Study the Influence of Gender and Age in Recognition of Emotions from Algerian Dialect Speech

Study the Influence of Gender and Age in Recognition of Emotions from Algerian Dialect Speech

Horkous Houari* Mhania Guerti

Laboratory Signal and Communication, Ecole National Polytechnique, Algiers 16200, Algeria

Corresponding Author Email: 
houari.horkous@g.enp.edu.dz
Page: 
413-423
|
DOI: 
https://doi.org/10.18280/ts.370308
Received: 
19 January 2020
|
Accepted: 
20 April 2020
|
Published: 
30 June 2020
| Citation

OPEN ACCESS

Abstract: 

Speech emotions Recognition is a very interesting area of research. In this work, the influence of gender and age on the speech emotions recognition in Algerian Dialect is studied. And on the other hand, the influence of speech emotion types on the classification of gender and age is also studied. An Algerian Dialect Emotional Database (ADED) is used in this work. ADED database is exploited for extracting the features that used in the systems of recognition and classification. These features are the statistic values of pitch and intensity, unvoiced frames, jitter, shimmer, HNR and MFCCs parameters. Analyzes based on gender and age are made to detect the influence of the four emotions on the parameters extracted. A parallel classifier composed of three classifiers, Support Vector Machines (SVM), K-Nearest Neighbor (KNN), and Linear Discriminant Analysis (LDA) is used in the recognition and classification systems. The results obtained show us that the performance of emotions recognition systems is influenced by gender and age i.e. the distinction between each gender class and each age interval in the recognition systems improves the performance compared to the systems without distinction. It was showed in the results also that the classifications of gender classes and age intervals were strongly influenced by the type of emotion.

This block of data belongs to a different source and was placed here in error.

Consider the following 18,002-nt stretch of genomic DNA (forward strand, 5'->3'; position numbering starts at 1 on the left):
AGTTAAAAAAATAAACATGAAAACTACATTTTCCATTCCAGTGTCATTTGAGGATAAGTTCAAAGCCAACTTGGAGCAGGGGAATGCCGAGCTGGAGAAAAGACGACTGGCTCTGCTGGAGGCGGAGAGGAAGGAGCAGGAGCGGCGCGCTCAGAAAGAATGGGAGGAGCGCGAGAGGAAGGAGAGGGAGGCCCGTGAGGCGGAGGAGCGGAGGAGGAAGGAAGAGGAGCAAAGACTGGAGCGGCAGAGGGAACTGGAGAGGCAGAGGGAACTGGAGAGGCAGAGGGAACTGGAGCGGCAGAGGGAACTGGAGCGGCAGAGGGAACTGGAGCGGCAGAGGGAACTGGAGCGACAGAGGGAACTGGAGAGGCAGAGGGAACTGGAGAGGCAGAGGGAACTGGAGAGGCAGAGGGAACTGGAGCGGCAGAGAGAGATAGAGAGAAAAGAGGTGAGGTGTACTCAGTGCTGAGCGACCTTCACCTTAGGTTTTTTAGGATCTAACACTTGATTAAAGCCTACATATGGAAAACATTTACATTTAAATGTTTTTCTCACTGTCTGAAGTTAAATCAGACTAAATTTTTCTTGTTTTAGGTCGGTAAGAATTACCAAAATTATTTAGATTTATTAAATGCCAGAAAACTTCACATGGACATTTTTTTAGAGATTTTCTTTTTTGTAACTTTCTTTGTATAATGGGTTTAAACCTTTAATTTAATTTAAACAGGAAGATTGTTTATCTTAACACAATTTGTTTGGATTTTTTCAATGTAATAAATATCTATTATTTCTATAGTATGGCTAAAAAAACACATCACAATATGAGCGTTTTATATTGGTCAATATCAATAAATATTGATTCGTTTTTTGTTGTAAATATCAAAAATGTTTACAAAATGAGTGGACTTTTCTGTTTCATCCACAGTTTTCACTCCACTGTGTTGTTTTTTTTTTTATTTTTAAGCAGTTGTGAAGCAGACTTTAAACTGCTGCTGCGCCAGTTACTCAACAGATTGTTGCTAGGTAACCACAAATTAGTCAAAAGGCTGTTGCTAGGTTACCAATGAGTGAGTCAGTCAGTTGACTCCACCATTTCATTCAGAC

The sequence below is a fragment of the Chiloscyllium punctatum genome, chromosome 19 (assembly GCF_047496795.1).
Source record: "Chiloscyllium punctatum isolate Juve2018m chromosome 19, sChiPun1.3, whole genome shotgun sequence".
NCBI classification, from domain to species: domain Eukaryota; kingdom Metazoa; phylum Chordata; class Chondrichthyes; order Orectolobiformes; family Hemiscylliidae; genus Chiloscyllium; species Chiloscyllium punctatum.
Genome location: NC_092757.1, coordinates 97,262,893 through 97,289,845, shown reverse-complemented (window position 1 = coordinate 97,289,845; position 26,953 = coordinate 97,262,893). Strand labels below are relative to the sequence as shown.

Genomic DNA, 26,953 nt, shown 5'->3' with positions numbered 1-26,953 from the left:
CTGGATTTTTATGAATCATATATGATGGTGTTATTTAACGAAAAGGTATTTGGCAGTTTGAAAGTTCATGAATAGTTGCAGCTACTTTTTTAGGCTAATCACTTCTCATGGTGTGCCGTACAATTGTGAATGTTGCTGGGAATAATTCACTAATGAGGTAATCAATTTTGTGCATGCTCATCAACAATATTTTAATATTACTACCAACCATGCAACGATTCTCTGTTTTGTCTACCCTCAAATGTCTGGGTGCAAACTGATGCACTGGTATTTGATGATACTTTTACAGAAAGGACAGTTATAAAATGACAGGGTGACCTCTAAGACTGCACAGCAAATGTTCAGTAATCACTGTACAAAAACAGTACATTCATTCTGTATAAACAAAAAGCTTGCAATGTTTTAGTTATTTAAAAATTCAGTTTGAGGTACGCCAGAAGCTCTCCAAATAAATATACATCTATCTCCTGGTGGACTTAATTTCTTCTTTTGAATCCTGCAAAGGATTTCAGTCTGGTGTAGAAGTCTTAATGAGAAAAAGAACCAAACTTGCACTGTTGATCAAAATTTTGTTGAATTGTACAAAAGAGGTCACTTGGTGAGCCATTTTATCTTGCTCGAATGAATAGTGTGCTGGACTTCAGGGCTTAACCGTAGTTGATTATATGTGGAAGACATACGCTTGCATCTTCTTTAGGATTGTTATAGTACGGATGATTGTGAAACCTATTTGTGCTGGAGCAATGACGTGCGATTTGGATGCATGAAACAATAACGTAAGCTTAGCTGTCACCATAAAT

Keywords: 

ADED, emotion, HNR, KNN, LDA, recognition, speech, SVM

1. Introduction

Speech is one of the natural means of human communication. It considers as a rich source of information like; physiological state, gender and emotional states. So, speech becomes one of the important sources that used for emotions recognition. Speech emotions recognition (SER) has appeared as one of the important and fundamental research areas. SER has potentially extensive applications in several areas. SER is very useful for human-machine interaction applications such as intelligent tutoring system, robots, telephone banking, emotion recognition in call center, sorting of voice mail, in-car board system, lie detection, and computer games [1]. SER has been exploited by medical doctors; emotional content of the patient has been used as a diagnostic tool for various disorders [2, 3]. In psychology and psychiatry fields, SER has been widely used to detect many diseases such as automatic detection of moods like fatigue, depression and anxiety [4]. Analyses and comparison of speech features have been performed in people diagnosed with depression [5].